2015 – $203 million (3.5%)
2014 – $437 million (6.4%)

Imports from China - Largest source of imports
2017 – $3.8 billion (41.3%)
2016 – $3.1 billion (39.1%)
2015 – $2.6 billion (32.6%)
2014 – $2.5 billion (33.3%)

Florida

Exports to China - 7th largest export market
2017 – $1.9 billion (3.4%)
2016 – $1.2 billion (2.3%)
2015 – $1.1 billion (2.1%)
2014 – $1.2 billion (2.0%)

Imports from China - Largest source of imports
2017 – $12.6 billion (16.7%)
2016 – $11.9 billion (16.2%)
2015 – $11.8 billion (16.1%)
2014 – $12.3 billion (17.1%)

Georgia

Exports to China - 3rd largest export market
2017 – $2.8 billion (7.6%)
2016 – $2.6 billion (7.2%)
2015 – $2.7 billion (6.9%)
2014 – $3.1 billion (7.8%)

Imports from China - Largest source of imports
2017 – $22.2 billion (24.3%)
2016 – $18.5 billion (21.5%)
2015 – $19.8 billion (22.3%)
2014 – $18.7 billion (22.3%)

Kentucky

Exports to China - 4th largest export market
2017 – $2.8 billion (9.1%)
2016 – $1.8 billion (6.0%)
2015 – $1.9 billion (7.0%)
2014 – $1.7 billion (6.0%)

Imports from China - Largest source of imports
2017 – $8.1 billion (17.2%)
2016 – $5.9 billion (14.7%)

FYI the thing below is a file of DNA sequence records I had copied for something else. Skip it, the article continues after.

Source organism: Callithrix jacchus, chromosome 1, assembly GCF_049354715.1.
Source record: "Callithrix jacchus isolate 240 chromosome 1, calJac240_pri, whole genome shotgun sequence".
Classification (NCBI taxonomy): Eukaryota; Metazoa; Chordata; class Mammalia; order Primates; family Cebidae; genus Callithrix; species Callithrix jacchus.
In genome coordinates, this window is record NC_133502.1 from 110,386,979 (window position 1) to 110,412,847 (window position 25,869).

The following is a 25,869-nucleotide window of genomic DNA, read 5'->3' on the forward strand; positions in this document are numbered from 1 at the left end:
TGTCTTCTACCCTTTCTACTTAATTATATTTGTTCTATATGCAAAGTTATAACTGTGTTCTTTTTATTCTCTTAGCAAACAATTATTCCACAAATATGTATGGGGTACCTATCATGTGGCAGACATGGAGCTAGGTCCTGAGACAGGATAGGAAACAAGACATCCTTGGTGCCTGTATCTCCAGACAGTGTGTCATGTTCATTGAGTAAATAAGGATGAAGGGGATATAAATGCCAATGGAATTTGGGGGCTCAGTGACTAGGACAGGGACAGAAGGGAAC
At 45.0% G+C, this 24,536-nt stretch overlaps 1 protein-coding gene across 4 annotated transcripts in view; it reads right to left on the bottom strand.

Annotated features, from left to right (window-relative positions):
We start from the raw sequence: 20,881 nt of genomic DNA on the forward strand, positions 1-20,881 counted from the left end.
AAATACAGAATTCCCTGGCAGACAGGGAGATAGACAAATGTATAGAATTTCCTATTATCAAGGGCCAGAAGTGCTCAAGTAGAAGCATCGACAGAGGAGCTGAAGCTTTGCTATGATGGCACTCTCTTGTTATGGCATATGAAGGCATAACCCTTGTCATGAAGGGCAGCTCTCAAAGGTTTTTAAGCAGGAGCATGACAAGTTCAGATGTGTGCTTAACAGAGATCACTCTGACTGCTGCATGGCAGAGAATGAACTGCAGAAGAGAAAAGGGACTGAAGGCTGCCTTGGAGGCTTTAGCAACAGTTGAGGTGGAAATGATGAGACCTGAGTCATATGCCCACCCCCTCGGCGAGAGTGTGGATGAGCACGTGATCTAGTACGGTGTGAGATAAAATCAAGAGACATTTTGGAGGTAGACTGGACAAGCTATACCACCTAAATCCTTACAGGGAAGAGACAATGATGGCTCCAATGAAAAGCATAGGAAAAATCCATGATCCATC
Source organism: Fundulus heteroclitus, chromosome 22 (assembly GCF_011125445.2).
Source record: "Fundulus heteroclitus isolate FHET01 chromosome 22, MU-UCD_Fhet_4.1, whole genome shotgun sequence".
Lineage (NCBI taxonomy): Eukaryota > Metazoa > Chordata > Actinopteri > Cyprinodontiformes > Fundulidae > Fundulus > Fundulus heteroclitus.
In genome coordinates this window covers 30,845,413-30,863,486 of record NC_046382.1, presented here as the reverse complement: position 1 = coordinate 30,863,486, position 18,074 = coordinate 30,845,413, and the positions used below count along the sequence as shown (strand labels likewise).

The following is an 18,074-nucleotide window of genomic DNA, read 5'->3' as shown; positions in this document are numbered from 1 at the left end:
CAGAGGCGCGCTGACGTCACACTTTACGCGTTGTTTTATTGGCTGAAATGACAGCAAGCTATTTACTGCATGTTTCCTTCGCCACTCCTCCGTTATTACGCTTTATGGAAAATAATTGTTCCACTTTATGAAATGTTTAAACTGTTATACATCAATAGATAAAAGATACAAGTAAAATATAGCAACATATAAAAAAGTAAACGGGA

2015 – $6.1 billion (15.7%)
2014 – $6.9 billion (17.5%)

Louisiana

Exports to China - Largest export market
2017 – $8.0 billion (14.1%)
2016 – $8.0 billion (16.5%)
2015 – $6.6 billion (13.5%)
2014 – $8.4 billion (13.0%)

Imports from China - 7th largest source of imports
2017 – $1.3 billion (3.5%)
2016 – $1.2 billion (3.6%)
2015 – $1.3 billion (3.7%)
2014 – $1.3 billion (2.3%)

Mississippi

Exports to China - 4th largest export market
2017 – $783 million (7.0%)
2016 – $564 million (5.4%)
2015 – $520 million (4.8%)
2014 – $644 million (5.6%)

Imports from China - Largest source of imports
2017 – $3.9 billion (25.9%)
2016 – $4.3 billion (30.5%)
2015 – $3.9 billion (27.8%)
2014 – $3.2 billion (18.7%)

Missouri

Exports to China - 3rd largest export market
2017 – $926 million (6.5%)
2016 – $864 million (6.2%)
2015 – $876 million (6.4%)
2014 – $877 million (6.2%)

Imports from China - Largest source of imports
2017 – $4.7 billion (25.1%)
2016 – $4.4 billion (25.3%)
2015 – $4.8 billion (26.1%)
2014 – $4.6 billion (24.9%)

North Carolina

Exports to China - 3rd largest export market
2017 – $2.4 billion (7.2%)
2016 – $2.2 billion (7.2%)
2015 – $2.2 billion (7.2%)
2014 – $2.7 billion (8.6%)

Imports from China - Largest source of imports
2017 – $10.2 billion (21.6%)
2016 – $10.2 billion (21.6%)
2015 – $11.1 billion (21.6%)